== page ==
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Detroit police, firefighters honored for life-saving efforts

November 28, 2018

Detroit Police Officer Ryan O'Connell poses for a photo Wednesday, Nov. 28, 2018, in Detroit. O'Connell will be one of more than 30 first responders to receive Medals of Valor Thursday, Nov. 29 at the Detroit Public Safety Foundation's annual Above and Beyond ceremony. In June, O'Connell and Sean Bell talked a distraught man out of taking his own life in the attic of a Detroit home. (AP Photo/Corey R. Williams)

DETROIT (AP) — Officer Ryan O’Connell remembers how hot it was in the cramped attic of a Detroit home as he and his partner confronted an armed man intent on taking his own life.

The 15 minutes it took to coax the man out seemed much longer, but O’Connell and Officer Sean Bell convinced the man to leave — peacefully. They are among 23 officers, eight firefighters and one paramedic who will receive the Medal of Valor at the Detroit Public Safety Foundation’s annual Above and Beyond ceremony on Thursday.

“I was more thinking about him. Our main goal was to keep him alive,” O’Connell said about the man they found sitting in the corner of the attic last June. “We convinced him that a lot of people cared about him.”

Detroit Police Chief James Craig lauded O’Connell and Bell for the patience they showed in such a tense situation.

“He wasn’t injured. They weren’t injured,” Craig told The Associated Press. “The men and women who serve today across this great nation are America’s heroes. They run to gunfire, engage suspects who are armed with weapons.”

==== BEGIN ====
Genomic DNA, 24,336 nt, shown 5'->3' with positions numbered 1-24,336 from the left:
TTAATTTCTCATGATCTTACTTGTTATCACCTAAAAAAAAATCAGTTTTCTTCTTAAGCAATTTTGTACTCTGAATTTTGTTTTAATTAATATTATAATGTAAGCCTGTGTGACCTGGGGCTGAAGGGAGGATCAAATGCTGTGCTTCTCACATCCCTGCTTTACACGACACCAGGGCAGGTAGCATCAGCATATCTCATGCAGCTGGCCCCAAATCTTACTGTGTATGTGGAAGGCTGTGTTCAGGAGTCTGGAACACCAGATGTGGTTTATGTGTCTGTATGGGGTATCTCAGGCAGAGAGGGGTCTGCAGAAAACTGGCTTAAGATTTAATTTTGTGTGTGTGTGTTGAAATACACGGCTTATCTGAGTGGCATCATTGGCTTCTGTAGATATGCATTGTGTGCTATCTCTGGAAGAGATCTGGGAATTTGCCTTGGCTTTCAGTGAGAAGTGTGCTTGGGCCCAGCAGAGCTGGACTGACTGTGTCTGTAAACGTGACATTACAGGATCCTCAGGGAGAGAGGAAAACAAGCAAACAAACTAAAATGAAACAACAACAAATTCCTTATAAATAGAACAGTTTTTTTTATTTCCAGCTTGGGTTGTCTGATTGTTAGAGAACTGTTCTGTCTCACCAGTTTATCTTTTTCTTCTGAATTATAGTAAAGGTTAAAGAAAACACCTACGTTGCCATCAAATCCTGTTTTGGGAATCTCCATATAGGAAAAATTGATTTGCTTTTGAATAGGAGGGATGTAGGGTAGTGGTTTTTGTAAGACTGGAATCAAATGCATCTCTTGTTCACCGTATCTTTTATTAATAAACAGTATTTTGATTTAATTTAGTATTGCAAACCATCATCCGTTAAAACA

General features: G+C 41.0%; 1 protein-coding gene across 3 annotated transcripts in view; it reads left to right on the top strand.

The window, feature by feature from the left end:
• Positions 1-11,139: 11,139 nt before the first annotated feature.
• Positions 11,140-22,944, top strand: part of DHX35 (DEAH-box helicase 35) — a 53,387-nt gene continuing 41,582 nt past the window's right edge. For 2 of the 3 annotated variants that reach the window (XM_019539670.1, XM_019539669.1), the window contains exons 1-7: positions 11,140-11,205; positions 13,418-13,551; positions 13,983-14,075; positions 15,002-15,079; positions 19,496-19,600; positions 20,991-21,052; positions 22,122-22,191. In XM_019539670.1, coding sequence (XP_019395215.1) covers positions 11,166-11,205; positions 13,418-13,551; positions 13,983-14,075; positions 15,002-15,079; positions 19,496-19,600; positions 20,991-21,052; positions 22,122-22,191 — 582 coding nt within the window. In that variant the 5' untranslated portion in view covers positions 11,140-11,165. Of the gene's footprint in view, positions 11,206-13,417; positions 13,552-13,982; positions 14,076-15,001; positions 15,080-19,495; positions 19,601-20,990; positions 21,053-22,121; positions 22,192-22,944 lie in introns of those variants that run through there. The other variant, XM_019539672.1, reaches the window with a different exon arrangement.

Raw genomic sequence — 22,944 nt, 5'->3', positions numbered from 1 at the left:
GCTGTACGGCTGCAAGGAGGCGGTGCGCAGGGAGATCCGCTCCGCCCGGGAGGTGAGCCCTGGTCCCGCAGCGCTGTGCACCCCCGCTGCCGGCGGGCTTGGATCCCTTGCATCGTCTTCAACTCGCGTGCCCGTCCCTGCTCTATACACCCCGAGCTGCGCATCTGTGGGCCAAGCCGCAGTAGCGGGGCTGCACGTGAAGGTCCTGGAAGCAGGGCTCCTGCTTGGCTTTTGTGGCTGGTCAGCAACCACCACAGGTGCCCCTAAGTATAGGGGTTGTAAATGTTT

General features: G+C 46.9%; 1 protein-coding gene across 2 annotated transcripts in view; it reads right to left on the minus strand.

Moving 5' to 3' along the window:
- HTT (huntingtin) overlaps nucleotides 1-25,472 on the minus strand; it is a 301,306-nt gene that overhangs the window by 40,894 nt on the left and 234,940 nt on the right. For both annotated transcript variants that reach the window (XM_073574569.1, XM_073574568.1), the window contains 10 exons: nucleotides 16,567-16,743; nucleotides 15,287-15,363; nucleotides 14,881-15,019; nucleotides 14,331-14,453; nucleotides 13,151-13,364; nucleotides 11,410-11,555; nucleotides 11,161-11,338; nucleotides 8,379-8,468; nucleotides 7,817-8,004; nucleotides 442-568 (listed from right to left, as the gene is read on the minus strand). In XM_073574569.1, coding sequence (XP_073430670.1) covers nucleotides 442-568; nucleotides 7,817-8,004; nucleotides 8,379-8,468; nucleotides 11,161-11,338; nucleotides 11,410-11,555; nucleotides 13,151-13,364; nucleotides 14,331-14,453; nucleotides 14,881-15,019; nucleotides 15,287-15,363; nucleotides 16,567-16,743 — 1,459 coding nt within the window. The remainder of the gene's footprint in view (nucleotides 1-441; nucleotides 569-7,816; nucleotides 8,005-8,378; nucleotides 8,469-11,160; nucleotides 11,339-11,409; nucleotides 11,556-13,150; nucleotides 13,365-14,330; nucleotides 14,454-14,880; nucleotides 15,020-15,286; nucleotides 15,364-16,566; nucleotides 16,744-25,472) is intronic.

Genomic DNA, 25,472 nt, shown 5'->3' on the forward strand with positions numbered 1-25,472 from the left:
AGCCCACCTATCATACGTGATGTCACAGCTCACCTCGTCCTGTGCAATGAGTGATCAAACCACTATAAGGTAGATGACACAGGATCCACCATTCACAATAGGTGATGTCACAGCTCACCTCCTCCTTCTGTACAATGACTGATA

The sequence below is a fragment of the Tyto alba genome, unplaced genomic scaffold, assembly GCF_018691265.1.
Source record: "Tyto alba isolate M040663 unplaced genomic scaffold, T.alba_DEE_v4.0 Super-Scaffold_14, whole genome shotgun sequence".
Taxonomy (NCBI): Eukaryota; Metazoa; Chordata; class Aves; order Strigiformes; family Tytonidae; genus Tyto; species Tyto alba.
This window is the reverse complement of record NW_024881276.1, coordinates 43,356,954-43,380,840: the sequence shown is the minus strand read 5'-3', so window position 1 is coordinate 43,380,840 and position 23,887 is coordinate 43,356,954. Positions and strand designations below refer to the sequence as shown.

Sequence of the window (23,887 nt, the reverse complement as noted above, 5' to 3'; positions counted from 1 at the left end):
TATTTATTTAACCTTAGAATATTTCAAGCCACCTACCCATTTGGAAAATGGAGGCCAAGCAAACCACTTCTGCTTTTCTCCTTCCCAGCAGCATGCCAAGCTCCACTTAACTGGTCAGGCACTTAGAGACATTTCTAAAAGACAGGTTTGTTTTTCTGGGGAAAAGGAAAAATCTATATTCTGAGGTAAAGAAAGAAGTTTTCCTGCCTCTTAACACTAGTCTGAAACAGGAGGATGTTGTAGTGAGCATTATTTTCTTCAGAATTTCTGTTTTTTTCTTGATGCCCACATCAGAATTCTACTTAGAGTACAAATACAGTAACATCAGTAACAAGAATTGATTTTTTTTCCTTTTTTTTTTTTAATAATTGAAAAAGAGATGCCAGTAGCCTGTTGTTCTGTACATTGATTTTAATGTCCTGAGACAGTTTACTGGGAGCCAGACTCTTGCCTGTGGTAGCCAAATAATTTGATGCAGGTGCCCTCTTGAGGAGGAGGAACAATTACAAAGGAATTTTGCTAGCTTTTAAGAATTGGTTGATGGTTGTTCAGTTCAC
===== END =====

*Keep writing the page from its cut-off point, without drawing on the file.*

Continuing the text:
Fifteen officers who responded to a February 2018 shooting will also be awarded the Medal of Valor. Officers Jovaraka Tyus and Eric Smith were wounded and pulled to safety by other officers. Sgt. Rocco Corsetti crawled across street to tell people in a nearby home to take shelter. The gunman killed his girlfriend and two other women before killing himself.

Seven officers also will be honored with Purple Heart medals after being wounded or injured in the line of duty. Four will be awarded posthumously, including a former officer who died about a year ago from complications from a gunshot wound received during a 1972 robbery call.

“We don’t talk about what these Detroit police officers are dealing with,” Craig said. “Whenever you don that uniform, and you’re in the field, everyone knows you’re a police officer. The suspect knows that’s a police officer. If suspects decide to cause the police officer harm, they have the drop on you.”

Of the firefighters receiving the Medal of Valor, five risked their lives to pull people from burning buildings or help them escape some other way. The other three firefighters and the paramedic are being honored for trying to save people from drowning.

“There is not enough time to thank these heroes for the sacrifices they make or the sacrifices their families make,” Executive Fire Commissioner Eric Jones said. “We cannot underestimate the danger they encounter daily, and although they are fully aware of these dangers, they forge ahead, saving lives and property.”

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